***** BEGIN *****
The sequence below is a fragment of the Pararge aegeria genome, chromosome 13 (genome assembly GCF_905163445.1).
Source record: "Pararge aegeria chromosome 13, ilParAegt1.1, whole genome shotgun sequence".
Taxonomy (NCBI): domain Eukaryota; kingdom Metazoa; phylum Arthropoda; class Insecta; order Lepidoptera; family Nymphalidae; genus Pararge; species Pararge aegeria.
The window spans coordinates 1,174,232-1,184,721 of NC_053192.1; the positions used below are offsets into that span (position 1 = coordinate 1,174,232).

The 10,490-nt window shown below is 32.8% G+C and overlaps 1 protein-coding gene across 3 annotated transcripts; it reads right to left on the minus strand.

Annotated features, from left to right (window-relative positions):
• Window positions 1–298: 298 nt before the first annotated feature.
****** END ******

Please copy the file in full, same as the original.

The sequence below is a fragment of the Pararge aegeria genome, chromosome 13 (genome assembly GCF_905163445.1).
Source record: "Pararge aegeria chromosome 13, ilParAegt1.1, whole genome shotgun sequence".
Taxonomy (NCBI): domain Eukaryota; kingdom Metazoa; phylum Arthropoda; class Insecta; order Lepidoptera; family Nymphalidae; genus Pararge; species Pararge aegeria.
The window spans coordinates 1,174,232-1,184,721 of NC_053192.1; the positions used below are offsets into that span (position 1 = coordinate 1,174,232).

The 10,490-nt window shown below is 32.8% G+C and overlaps 1 protein-coding gene across 3 annotated transcripts; it reads right to left on the minus strand.

Annotated features, from left to right (window-relative positions):
• Window positions 1–298: 298 nt before the first annotated feature.